“It’s going to be a very beautiful place for the mariachis to meet.” said Cindy Reifler,
lead violinist of the all-female Mariachi Reyna de Los Angeles.
Plaza Rises in Cradle of Mariachi Music
Sculptor Pablo Salas wanted to leave a piece of Mexico in Los Angeles.
That, he has accomplished–and more.
Salas’ legacy will be Mariachi Plaza, an eye-catching, 40-foot-tall domed structure built on a Boyle Heights corner that for decades has been a renowned gathering spot for mariachis.
The striking stone plaza–which will be dedicated Sunday on the Catholic feast of St. Cecilia, the patron saint of music–is certain to become an instant city landmark.
The project, first discussed by city officials 15 years ago, brought together funding and cooperation from the city, the MTA and the Mexican state of Jalisco. But the key was Salas.
The grizzled, 60-year-old artist is one of the most gifted sculptors in Mexico and has worked on restoring centuries-old cathedrals and countless other projects. He was commissioned to build Mariachi Plaza by the state of Jalisco.
He said his goal at the intersection of 1st and Boyle streets was to transform a barren concrete corner into “the heart of the community,” much like the plazas in Mexico.
The artisan directed a crew in Mexico that unearthed 40 tons of cantera, a quarry stone that the pre-Columbian Toltecs used to erect some of their imposing pyramids.
Then, following his design, Salas sculpted the stone for the distinctive plaza.
“We really wanted to give the mariachis a dignified place in the very cradle of mariachi music [in Los Angeles],” said Al Nodal, director of the city’s Cultural Affairs Department.
Adorning the top of the blue-tiled dome is a sculpture chiseled by Salas of St. Cecilia.
Salas, along with four fellow workers from Guadalajara and a 10-person local team, have labored since July to finish their work in time for the Sunday opening.
The unassuming Salas is often confused for just another hired hand by those who are unaware that he is a famed sculptor.
Underneath Salas’ rough exterior lies a soulful musician. He and his Guadalajara co-workers make up a jarocho trio and perform for friends. Salas works the quarry stone with his chisel and hammer with the same ease that he plucks rhythms out of his jarana, a small Mexican guitar that is popular in the southern state of Veracruz.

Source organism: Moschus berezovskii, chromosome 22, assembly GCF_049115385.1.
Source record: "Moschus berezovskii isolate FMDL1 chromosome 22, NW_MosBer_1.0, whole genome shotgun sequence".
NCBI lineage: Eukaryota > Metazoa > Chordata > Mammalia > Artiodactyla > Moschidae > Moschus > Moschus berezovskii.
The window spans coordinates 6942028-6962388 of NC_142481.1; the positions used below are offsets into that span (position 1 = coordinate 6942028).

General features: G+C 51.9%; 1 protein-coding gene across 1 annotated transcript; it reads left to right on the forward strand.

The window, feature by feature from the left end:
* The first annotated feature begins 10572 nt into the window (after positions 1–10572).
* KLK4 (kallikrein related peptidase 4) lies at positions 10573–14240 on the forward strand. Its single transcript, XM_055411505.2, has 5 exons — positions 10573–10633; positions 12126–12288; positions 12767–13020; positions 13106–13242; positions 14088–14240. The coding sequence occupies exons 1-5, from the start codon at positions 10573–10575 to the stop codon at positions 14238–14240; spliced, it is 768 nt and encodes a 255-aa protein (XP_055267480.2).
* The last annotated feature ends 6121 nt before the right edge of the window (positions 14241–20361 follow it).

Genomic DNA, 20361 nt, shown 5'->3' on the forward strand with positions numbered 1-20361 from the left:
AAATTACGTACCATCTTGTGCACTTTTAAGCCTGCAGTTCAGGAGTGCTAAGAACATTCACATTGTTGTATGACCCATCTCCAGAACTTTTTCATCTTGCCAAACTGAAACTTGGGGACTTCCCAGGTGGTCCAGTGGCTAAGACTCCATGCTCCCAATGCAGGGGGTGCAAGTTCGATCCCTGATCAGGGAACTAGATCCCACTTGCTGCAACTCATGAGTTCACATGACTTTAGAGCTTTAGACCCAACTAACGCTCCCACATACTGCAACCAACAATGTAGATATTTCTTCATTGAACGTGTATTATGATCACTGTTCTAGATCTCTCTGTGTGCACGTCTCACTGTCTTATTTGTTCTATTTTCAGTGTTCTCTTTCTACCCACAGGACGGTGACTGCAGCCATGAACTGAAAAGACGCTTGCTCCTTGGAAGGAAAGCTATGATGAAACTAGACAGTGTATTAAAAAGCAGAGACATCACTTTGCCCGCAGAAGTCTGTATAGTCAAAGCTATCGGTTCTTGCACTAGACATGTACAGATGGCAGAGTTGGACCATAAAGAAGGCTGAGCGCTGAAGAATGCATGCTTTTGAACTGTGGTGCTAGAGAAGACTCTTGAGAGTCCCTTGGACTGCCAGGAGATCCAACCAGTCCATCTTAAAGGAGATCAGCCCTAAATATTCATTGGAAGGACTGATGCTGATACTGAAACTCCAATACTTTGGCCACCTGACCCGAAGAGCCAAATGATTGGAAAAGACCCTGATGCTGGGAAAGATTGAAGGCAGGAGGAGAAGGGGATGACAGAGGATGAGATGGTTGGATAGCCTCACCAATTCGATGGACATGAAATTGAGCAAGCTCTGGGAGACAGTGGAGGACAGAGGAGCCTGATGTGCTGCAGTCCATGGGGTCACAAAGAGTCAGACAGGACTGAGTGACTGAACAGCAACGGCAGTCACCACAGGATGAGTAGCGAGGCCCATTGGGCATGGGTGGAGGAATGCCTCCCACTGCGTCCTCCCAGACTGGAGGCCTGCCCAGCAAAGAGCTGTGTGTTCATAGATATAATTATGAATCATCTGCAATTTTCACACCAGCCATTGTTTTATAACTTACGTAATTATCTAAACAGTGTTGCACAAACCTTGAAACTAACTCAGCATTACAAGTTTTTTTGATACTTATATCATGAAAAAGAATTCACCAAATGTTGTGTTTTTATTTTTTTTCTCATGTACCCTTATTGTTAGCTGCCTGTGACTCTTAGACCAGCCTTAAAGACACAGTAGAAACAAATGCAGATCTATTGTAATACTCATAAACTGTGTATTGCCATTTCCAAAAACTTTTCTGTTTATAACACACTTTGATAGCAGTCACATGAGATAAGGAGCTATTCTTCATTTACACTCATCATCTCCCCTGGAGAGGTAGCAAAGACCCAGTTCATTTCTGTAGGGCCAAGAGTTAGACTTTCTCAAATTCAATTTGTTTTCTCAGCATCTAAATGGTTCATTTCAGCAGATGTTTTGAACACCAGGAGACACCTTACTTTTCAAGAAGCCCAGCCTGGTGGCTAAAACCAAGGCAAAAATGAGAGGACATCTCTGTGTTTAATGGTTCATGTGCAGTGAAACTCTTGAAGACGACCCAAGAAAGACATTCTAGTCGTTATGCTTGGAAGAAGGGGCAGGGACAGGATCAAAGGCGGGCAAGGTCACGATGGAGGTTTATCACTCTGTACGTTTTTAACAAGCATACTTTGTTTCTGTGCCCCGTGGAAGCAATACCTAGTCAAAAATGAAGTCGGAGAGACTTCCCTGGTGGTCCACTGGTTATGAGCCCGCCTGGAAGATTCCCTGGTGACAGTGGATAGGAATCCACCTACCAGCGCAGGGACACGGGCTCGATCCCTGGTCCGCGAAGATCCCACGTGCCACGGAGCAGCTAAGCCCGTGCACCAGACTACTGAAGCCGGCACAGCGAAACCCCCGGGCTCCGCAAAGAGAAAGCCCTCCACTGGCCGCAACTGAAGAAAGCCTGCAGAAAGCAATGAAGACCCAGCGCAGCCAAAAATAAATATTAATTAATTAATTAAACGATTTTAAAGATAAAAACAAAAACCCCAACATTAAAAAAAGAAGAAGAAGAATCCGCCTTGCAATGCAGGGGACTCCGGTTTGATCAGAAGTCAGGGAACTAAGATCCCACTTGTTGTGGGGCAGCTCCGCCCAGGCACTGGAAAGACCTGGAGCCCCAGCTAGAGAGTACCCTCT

Jalisco Gov. Alberto Cardenas Jimenez kept the promise of one of his predecessors in the early 1990s to donate the stone to the plaza as a gift to Los Angeles, said City Councilman Richard Alatorre, who added that construction of the structure is one of his dreams come true.
In January, the cantera was unearthed from Jalisco’s Santa Lucia Mountains. It took Salas three months to shape the Tuscan-style columns, as well as the dome and the stage.
Once the stones were cut, they were trucked from Jalisco to Los Angeles, said Alatorre spokeswoman Luisa Campano.
A joint venture by the MTA and the Cultural Affairs Department funded local construction.
The MTA’s Eastside subway extension had been projected to include a station at 1st and Boyle, where riders could have departed to view Mariachi Plaza and its strolling musicians, MTA spokesman Ricardo Felix said.
Once it became doubtful that the subway would be extended to Boyle Heights, “we got tired of waiting so we decided to go ahead,” Alatorre said.
The MTA put $420,000 into the project, using funds from its improved pedestrian environment program, Felix said. The City Council voted to match 20% of the transit agency’s funding with about $80,000.
Altogether, including the donated materials, “it’s a million-dollar project,” Alatorre said.
Most residents and business owners in the neighborhood have high hopes for the plaza, especially the more than 1,000 mariachis who live on the Eastside. The area is their well-known hangout, where clients go to hire them to play for weddings, birthday parties or quinceaneras (special celebrations for girls turning 15).
Most of the mariachis are enthusiastic about this Sunday’s grand opening, which will include ceremonies and entertainment from noon to 5 p.m. On Tuesday a priest will celebrate a midday open-air Mass at the plaza, to be followed by mariachi entertainment.
It is hoped that the plaza will help upgrade the neighborhood, which as been plagued with graffiti, vandalism and periodic nighttime crime.
“It really lends an aura of respectability to the area. It’s not going to look like a run-down place anymore” said Cindy Reifler, lead violinist of the all-female Mariachi Reyna de Los Angeles. “It’s going to be a very beautiful place for the mariachis to meet.”